Plaintiff asserts that the final contract, on a cost plus ten percent basis, was agreed upon by the parties about March 28, 1957. Defendant denies the existence of such contract.

Defendant contends that much of the difficulty stems from the fact that the plaintiff firm is a mining engineering firm. Even if this were so, it was the defendant who contacted the plaintiff to do the job. Moreover, plaintiff testified to extensive prior construction experience involving concrete works. From the extensive list of clients, it is obvious that the plaintiff has had considerable experience in the construction field.

On April 17, 1957, before construction had begun on the new structure, a small fire damaged a portion of the existing building located at 112 Galena Street. Defendant asked the plaintiff to make certain repairs and also to make certain structural changes in the building to facilitate entrance to the new building. No method of payment or agreement as to cost was made at that time. Later an estimate of the cost of repairing the fire damage was presented to the defendant, and the amount thereof was paid over to the plaintiff following a recovery on the fire insurance policy.

On April 18, 1957, construction work began. The first work necessary was the removal of an old concrete floor remaining from the ruins. Thereafter, footings were laid, and following that walls and columns were added. Thereafter the pre-stressed concrete planks were placed, and then the roof itself was poured and bonded to the pre-stressed planks.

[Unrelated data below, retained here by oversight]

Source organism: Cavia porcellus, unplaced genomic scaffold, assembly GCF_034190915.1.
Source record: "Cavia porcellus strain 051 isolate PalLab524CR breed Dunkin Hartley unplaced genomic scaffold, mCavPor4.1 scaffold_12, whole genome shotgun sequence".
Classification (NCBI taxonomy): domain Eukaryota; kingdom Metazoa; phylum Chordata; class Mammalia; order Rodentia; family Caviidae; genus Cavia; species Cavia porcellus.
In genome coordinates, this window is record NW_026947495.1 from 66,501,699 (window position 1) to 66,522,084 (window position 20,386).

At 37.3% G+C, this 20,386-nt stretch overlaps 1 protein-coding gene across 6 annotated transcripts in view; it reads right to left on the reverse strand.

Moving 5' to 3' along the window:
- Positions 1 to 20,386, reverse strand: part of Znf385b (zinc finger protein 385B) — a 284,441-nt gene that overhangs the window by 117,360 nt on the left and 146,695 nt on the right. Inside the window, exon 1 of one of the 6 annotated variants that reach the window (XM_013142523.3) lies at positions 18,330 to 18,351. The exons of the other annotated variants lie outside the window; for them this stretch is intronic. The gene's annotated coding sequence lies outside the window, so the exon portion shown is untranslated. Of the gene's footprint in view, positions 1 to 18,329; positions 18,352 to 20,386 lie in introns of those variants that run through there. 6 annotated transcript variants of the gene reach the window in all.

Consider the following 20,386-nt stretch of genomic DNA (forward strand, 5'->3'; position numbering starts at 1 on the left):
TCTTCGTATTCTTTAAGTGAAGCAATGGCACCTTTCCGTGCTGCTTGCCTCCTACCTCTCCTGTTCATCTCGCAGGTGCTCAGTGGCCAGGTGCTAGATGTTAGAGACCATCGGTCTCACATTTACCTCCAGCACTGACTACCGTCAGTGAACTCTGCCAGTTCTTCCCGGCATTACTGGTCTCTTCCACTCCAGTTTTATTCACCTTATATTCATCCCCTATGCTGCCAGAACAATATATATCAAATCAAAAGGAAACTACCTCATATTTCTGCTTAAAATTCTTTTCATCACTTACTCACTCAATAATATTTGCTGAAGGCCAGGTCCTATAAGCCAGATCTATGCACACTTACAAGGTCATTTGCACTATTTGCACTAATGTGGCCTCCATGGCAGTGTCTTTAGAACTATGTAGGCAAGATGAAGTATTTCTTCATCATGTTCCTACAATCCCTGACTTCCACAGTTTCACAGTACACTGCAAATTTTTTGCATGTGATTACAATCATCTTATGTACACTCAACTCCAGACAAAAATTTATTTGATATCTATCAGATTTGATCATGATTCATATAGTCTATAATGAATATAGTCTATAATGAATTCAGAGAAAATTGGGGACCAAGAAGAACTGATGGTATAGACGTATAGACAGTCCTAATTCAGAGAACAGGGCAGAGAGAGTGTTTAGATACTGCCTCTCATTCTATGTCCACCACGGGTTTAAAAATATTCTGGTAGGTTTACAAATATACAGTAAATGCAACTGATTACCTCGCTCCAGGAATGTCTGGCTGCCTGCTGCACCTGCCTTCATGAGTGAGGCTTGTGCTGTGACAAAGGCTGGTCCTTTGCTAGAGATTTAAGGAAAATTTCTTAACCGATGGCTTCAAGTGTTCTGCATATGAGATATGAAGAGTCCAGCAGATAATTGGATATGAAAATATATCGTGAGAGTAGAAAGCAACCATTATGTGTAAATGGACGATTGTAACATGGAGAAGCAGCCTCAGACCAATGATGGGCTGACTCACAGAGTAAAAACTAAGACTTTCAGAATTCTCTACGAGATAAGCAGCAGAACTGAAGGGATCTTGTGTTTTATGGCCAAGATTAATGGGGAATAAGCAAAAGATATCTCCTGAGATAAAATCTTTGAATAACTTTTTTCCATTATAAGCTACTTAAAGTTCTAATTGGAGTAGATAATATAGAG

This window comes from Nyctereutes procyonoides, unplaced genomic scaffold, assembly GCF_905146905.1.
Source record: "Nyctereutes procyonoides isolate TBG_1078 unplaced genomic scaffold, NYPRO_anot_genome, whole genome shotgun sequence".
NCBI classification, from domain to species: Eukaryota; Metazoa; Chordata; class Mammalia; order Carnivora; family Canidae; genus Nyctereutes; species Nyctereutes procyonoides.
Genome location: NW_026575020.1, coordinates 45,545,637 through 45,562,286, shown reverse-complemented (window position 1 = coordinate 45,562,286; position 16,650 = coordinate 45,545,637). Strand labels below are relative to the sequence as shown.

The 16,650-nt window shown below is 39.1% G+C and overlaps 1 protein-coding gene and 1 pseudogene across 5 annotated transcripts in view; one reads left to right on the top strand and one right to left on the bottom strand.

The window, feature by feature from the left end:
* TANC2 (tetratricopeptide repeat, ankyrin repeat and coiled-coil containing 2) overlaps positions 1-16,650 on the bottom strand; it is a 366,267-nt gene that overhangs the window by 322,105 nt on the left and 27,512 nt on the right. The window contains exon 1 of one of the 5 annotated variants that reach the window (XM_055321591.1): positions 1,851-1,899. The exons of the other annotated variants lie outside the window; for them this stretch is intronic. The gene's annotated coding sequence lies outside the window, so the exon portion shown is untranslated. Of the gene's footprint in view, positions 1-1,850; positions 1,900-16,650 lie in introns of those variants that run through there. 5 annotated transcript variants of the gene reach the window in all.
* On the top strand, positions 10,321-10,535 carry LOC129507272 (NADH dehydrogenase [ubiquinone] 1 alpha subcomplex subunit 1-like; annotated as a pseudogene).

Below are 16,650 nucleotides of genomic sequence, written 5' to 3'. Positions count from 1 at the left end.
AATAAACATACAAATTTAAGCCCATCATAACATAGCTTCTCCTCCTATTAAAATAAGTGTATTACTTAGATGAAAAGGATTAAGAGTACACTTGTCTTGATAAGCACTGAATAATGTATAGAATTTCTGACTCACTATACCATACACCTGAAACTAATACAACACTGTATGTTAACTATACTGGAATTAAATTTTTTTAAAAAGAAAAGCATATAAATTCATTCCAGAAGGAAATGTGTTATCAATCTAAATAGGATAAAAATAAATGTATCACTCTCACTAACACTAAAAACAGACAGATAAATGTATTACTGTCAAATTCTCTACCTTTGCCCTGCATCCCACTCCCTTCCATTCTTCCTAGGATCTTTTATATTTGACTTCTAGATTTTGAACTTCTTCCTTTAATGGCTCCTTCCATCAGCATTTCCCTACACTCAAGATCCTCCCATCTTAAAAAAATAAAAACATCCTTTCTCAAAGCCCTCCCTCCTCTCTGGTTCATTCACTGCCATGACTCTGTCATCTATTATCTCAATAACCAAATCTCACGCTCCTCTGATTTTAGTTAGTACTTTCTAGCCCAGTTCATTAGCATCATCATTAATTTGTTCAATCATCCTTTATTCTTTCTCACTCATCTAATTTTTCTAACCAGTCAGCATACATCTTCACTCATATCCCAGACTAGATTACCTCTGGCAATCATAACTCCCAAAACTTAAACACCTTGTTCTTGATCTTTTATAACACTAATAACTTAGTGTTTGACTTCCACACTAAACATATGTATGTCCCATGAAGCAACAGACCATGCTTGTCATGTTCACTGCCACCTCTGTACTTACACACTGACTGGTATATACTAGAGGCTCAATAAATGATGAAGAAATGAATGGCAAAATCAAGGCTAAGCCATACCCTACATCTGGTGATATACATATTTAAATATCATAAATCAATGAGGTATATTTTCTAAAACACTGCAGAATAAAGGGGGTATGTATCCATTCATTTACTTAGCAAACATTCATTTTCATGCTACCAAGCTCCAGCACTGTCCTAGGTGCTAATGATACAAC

The defendant admitted that certain extra work not previously contemplated became necessary as the work progressed. It was found necessary to remove considerable more of the old floor than was originally contemplated. Erosion was found to have materially weakened the sidewalk in front and the curbing as well. These had to be replaced with new materials. A wall existing on the premises was considered as a possible support for the concrete plank, but the wall was found to have suffered damage by the lateral pressure of the adjoining soil, in fact it caved in during the construction work. This wall had to be torn down, hauled away and a new one constructed to take its place.